The IRS rules for hiring independent contractor are pretty clear: the contractor must have complete independence from the company hiring them to do the work. However, in the wedding industry, we tend to see a lot of people not full understand what this ‘independence’ thing means.
Here are 6 signs that your freelancers should be classified as an employee (NOT a 1099 independent contractor):
- You don’t have a contract with them.
You must have a contract with your contractor. Otherwise, you won’t be able to prove that they were hired to do a specific job for you. (Law for Creatives* offers professional templates for working with independent contractors.)
- You have them fill out timesheets.
An independent contractor should be controlling their prices and their income. Therefore, they should be invoicing YOU. (You are an independent contractor to your brides/grooms. You wouldn’t have them deciding when to pay you and how much.)
- You have an open-ended and/or long-term agreement with them for work.
A company hiring an independent contractor is hiring that person for a specific job or project. That job, as defined by the contract, has a finite end date. Having contractors for extended periods of time shows that you are reliant on that person to accomplish operations withIN your business. This reliance is contrary to the independence requirement of classifying contractors.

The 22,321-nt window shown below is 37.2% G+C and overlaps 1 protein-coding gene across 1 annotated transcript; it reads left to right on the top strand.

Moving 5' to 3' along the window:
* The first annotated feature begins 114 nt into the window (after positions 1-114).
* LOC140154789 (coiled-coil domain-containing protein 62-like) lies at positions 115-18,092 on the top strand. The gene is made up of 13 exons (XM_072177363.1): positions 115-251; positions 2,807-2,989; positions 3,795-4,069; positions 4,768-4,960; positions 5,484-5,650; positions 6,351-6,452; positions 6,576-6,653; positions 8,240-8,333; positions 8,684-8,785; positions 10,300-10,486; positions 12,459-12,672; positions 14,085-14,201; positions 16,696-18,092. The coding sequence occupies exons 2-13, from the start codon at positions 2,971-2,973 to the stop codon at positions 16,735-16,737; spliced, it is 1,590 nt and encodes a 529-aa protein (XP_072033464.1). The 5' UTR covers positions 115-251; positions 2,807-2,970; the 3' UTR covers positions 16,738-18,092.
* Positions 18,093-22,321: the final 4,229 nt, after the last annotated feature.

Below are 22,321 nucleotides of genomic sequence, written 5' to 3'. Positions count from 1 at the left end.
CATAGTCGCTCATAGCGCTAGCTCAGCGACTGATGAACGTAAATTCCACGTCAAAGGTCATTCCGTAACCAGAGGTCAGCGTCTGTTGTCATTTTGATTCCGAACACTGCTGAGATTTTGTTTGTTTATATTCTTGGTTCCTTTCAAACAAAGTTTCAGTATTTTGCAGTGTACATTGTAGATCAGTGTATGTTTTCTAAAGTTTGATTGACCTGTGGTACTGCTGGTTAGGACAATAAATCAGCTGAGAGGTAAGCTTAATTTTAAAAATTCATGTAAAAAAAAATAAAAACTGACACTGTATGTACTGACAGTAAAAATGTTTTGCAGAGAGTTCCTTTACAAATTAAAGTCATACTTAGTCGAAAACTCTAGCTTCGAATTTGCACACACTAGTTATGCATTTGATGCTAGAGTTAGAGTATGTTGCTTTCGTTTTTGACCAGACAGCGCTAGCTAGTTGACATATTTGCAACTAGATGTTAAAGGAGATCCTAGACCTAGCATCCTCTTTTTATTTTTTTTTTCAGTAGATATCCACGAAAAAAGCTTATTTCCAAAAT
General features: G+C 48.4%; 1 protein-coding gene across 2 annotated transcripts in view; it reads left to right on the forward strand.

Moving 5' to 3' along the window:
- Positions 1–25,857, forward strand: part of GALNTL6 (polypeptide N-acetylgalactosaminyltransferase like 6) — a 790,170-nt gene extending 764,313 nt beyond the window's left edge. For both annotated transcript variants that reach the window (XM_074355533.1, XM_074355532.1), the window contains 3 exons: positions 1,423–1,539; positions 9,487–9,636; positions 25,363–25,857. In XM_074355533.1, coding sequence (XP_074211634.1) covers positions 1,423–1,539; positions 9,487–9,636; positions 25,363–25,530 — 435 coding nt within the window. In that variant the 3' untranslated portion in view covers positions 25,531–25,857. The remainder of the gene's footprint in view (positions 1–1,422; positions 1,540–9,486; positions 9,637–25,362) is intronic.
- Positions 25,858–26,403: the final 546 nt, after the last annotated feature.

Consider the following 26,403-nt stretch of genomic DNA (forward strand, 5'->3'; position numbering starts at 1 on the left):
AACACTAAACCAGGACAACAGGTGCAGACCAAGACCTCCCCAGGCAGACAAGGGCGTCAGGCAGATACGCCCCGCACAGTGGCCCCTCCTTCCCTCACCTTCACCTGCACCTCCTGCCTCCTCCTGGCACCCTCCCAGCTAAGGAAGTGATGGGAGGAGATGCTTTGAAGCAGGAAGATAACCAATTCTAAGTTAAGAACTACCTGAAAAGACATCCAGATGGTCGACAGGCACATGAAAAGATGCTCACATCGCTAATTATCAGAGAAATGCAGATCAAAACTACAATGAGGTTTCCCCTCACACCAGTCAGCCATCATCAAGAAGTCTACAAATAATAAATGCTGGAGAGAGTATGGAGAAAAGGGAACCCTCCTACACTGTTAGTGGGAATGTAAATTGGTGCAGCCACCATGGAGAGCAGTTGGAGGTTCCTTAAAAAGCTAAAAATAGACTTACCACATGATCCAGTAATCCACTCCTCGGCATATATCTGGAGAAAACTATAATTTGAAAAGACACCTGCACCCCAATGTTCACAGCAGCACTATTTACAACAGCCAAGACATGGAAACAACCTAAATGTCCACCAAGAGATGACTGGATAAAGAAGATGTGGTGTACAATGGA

- They have a company email address for YOUR company.
Contractors should NOT have an email address with your business. If they are independent, they will operate under their own email address, which you will have no control over.
- You have them follow company protocol very closely.
If you share your employee handbook with them and expect them to follow it, then they are employees, not contractors. You can hire a contractor to embrace/mirror your company values. BUT, you cannot dictate to them how they will work.
- You prohibit them from working for a competitor.
Contractors can and should have a multitude of clients for which they do work. (You would never tell a graphic designer that they cannot design a website for your competitor.) If you prohibit them from working for a competitor, then they should be classified as employees.
Contractors are independent from your company. It’s even better, in the eyes of the IRS, if they have their own business. Thinking of contractors as separate businesses will help you define your relationship with them.
For example: Contractor Inc. has been hired to do A, B, C for your company from June through September. They will invoice you monthly. You have a contract that specifies the terms of the work they have agreed to do for your business.
Beware: the IRS may audit your business. If they decide that you have misclassified a worker as an independent contractor, then you could have penalties and employee back taxes due.
Need more help with contractors and employees? Check out The People Plan.